Home News 93-year-old convicted in death of Marine veteran turned police officer

93-year-old convicted in death of Marine veteran turned police officer

Deputy John Isenhour
Deputy John Isenhour. Photo: screenshot from embedded video

A 93-year-old woman will never drive again after she was convicted Tuesday of striking with her car a Forsyth County sheriff’s deputy who was directing traffic at Tanglewood Park in Clemmons as part of a charity benefit in 2016, ultimately resulting in the deputy’s death.

, 93, of Ivy Circle in Advance pleaded guilty in Forsyth District Court to one count of misdemeanor death by motor vehicle. She was accused of unintentionally failing to decrease her speed in her car, a 2006 Lexus, and hitting Deputy John Isenhour, who was standing in the road.

Isenhour died 10 days later.

Judge Camille Banks-Prince gave Cook a prayer for judgment continued, which means that no punishment was imposed, and ordered Cook to pay court costs. Cook had no prior criminal record.

“The defendant doesn’t have so much as a speeding ticket, your honor,” Forsyth County Assistant District Attorney C. Ruffin Sykes told Banks-Prince during the hearing.

Banks-Prince said that one of the conditions is that Cook can no longer drive. Her attorney, David Freedman, said she has already surrendered her driver’s license.

Isenhour, 38, a 17-year veteran of the Marine Corps before joining the Forsyth County Sheriff’s Office, was directing traffic Sept. 18, 2016, on Clemmons Road during the annual Bike MS: Tour to Tanglewood fundraiser. Just after 10 a.m., Isenhour was standing in the eastbound lane on Clemmons Road attempting to stop traffic when Cook’s car hit him.

The collision broke Isenhour’s neck, ribs, pelvis, both legs, nose and other facial bones.

He also suffered a traumatic brain injury, according to the Forsyth County District Attorney’s Office.

Isenhour died Sept. 28, 2016 at Wake Forest Baptist Medical Center.

Sgt. Roger Mendenhall and Trooper Jonathan Sherrill of the N.C. Highway Patrol led the investigation. Sherrill said in court that Cook was driving 42 mph in a 45-mph zone and that there was no evidence that she was impaired or using her cell phone.

Cook had a restricted driver’s license that required her to use corrective lenses when she drove and prohibited her from driving more than 45 mph.

She also could not drive outside of a 50-mile radius of her home in Advance.

At the time of the incident, she was in compliance with those restrictions, according to the prosecutor’s office.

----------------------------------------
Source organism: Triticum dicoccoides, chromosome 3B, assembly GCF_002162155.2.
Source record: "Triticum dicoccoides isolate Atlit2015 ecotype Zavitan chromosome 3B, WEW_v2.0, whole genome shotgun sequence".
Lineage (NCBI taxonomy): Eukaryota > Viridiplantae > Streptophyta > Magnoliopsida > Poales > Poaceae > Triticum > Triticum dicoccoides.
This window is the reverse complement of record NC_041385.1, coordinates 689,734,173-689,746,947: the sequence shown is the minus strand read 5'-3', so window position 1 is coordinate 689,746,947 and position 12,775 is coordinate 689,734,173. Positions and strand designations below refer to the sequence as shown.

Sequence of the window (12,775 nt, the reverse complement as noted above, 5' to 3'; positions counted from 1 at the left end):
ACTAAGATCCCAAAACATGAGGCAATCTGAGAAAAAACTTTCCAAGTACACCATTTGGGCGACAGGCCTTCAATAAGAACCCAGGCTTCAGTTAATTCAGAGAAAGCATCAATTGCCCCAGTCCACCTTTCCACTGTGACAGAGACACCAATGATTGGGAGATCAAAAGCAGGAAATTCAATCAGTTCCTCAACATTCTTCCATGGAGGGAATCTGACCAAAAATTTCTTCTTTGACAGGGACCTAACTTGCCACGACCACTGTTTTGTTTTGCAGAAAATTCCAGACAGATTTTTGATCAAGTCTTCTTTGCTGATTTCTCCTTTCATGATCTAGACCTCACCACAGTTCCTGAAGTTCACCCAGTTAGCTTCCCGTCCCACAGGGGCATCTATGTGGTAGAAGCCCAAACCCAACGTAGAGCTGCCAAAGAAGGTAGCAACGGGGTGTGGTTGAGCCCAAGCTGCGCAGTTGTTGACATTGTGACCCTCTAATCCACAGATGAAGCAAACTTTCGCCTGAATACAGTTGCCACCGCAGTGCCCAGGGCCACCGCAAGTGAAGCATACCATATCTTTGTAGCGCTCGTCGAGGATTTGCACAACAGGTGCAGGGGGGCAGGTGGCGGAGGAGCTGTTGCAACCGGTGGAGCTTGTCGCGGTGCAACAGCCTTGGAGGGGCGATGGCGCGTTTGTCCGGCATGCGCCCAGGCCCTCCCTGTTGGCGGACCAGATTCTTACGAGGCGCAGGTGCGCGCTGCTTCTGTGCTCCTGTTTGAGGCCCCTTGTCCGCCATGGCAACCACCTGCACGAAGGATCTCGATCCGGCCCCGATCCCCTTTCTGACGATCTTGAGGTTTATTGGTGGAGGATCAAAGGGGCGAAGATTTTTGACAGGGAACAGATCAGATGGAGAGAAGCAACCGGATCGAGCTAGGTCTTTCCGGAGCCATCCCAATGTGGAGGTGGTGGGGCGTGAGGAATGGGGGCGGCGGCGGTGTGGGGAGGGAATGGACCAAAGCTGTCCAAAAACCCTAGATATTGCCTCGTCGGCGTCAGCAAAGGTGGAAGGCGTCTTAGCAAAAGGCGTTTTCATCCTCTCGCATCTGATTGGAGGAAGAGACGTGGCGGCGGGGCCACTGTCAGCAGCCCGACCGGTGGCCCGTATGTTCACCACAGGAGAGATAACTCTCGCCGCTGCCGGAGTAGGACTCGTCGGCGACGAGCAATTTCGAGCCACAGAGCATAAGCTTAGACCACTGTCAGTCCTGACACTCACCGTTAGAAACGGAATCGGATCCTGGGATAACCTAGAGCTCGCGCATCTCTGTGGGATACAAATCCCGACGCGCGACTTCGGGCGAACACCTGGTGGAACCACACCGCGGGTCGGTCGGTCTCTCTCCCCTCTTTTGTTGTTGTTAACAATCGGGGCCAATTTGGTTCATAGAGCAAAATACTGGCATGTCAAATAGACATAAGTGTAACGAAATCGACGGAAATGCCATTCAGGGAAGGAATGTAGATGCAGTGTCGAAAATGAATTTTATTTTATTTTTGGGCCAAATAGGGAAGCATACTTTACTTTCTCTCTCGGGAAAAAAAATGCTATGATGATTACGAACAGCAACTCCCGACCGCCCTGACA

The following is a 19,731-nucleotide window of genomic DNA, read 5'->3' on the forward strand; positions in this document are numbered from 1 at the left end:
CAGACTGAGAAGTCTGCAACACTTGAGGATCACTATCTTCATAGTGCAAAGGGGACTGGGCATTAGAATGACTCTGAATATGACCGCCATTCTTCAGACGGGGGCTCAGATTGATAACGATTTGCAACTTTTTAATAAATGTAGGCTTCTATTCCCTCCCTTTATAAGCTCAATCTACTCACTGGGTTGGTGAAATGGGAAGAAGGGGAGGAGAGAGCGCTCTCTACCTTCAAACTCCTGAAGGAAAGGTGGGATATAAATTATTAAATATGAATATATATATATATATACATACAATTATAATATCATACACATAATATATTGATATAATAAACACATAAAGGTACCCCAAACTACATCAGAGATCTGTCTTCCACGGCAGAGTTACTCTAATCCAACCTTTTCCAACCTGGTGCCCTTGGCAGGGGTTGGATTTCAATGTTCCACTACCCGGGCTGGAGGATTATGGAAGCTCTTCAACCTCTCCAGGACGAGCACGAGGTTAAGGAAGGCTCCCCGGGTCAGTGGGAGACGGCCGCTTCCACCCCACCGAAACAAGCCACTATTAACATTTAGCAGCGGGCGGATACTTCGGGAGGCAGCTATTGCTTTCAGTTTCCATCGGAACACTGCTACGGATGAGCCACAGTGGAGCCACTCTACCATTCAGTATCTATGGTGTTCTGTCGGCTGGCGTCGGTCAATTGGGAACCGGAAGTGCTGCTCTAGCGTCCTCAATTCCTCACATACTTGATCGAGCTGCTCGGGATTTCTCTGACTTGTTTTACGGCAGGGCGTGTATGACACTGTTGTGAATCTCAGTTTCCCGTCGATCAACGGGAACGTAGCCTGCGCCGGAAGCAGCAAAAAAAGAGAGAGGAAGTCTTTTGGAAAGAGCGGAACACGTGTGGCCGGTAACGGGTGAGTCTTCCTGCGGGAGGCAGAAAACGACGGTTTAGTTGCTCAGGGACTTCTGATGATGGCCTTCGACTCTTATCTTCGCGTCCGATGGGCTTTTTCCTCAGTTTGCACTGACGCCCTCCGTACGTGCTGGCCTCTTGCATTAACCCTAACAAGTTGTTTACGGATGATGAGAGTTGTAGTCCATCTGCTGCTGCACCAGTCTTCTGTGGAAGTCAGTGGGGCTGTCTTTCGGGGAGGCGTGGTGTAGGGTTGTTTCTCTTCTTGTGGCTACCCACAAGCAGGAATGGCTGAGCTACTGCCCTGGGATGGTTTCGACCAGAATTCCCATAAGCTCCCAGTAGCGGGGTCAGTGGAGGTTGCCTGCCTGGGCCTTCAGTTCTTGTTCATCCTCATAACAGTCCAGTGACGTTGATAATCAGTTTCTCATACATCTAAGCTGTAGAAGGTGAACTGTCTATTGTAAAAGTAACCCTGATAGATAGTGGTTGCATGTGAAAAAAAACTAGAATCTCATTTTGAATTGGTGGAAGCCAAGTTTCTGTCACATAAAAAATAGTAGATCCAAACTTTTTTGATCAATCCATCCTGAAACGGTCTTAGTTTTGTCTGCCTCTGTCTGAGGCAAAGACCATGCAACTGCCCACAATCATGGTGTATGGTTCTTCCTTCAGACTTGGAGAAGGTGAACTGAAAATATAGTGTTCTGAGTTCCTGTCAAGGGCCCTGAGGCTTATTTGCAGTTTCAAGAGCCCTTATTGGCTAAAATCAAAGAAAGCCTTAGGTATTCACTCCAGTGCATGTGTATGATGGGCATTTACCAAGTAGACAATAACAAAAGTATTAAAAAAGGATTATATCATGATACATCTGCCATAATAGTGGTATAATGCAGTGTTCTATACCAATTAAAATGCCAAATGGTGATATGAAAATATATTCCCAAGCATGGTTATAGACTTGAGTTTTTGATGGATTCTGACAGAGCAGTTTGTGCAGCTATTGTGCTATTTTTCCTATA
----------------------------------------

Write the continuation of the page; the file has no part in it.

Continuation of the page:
Cook told investigators that she didn’t see Isenhour and didn’t know what she had hit. Isenhour was wearing a black sheriff’s deputy uniform without a reflective vest. Sherrill said there were shadows from nearby trees.

Isenhour’s father, Charles Thomas Isenhour, 65, said John graduated from Riverside Military Academy and immediately enlisted in the military. Retiring after a long career with the Marine Corps, John wanted to be a state trooper in Kentucky but opted to become a Forsyth County sheriff’s deputy to be close to family.

Charles Isenhour said the last time he saw his son alive was in the hospital when his son looked at him through his left eye.

“I knew there would be no recovery,” said the elder Isenhour, who says he has gone through the pain of many deaths.

“I know from my faith that he is in a better place than he is on earth,” he said.

Charles Isenhour said he was upset that Cook never reached out to him and the rest of the Isenhour family to apologize. Freedman said he advised Cook to not talk to the family because he didn’t want there to be any perception that Cook was trying to influence the legal process. He said Cook was remorseful and has been cooperative with law-enforcement agencies in their investigation.

Cook said in court that she had wanted to reach out many times.

“I want them to know how grieved I am, how much I loved them, how much I would want to hold them in my arms and tell them I’m sorry for something that, in my eyes, was unavoidable,” she said.

Charles Isenhour said state law should be changed so that if it ever gets to the point where a person Cook’s age needs a restricted license, then maybe that person shouldn’t be driving at all.

Cook and Charles Isenhour hugged and talked after the hearing.

Nanette Isenhour, Isenhour’s widow, said she has lost 25 pounds since her husband died. The most sleep she has had is three hours. Their children have struggled to accept that their father is not coming home. She said her life has been destroyed.

“I have a lot of anger built up,” she said. “I have no compassion for this lady. She deserves more than this than a pat on the back for taking away a husband, a son and a father.”

mhewlett@wsjournal.com 336-727-7326 @mhewlettWSJ

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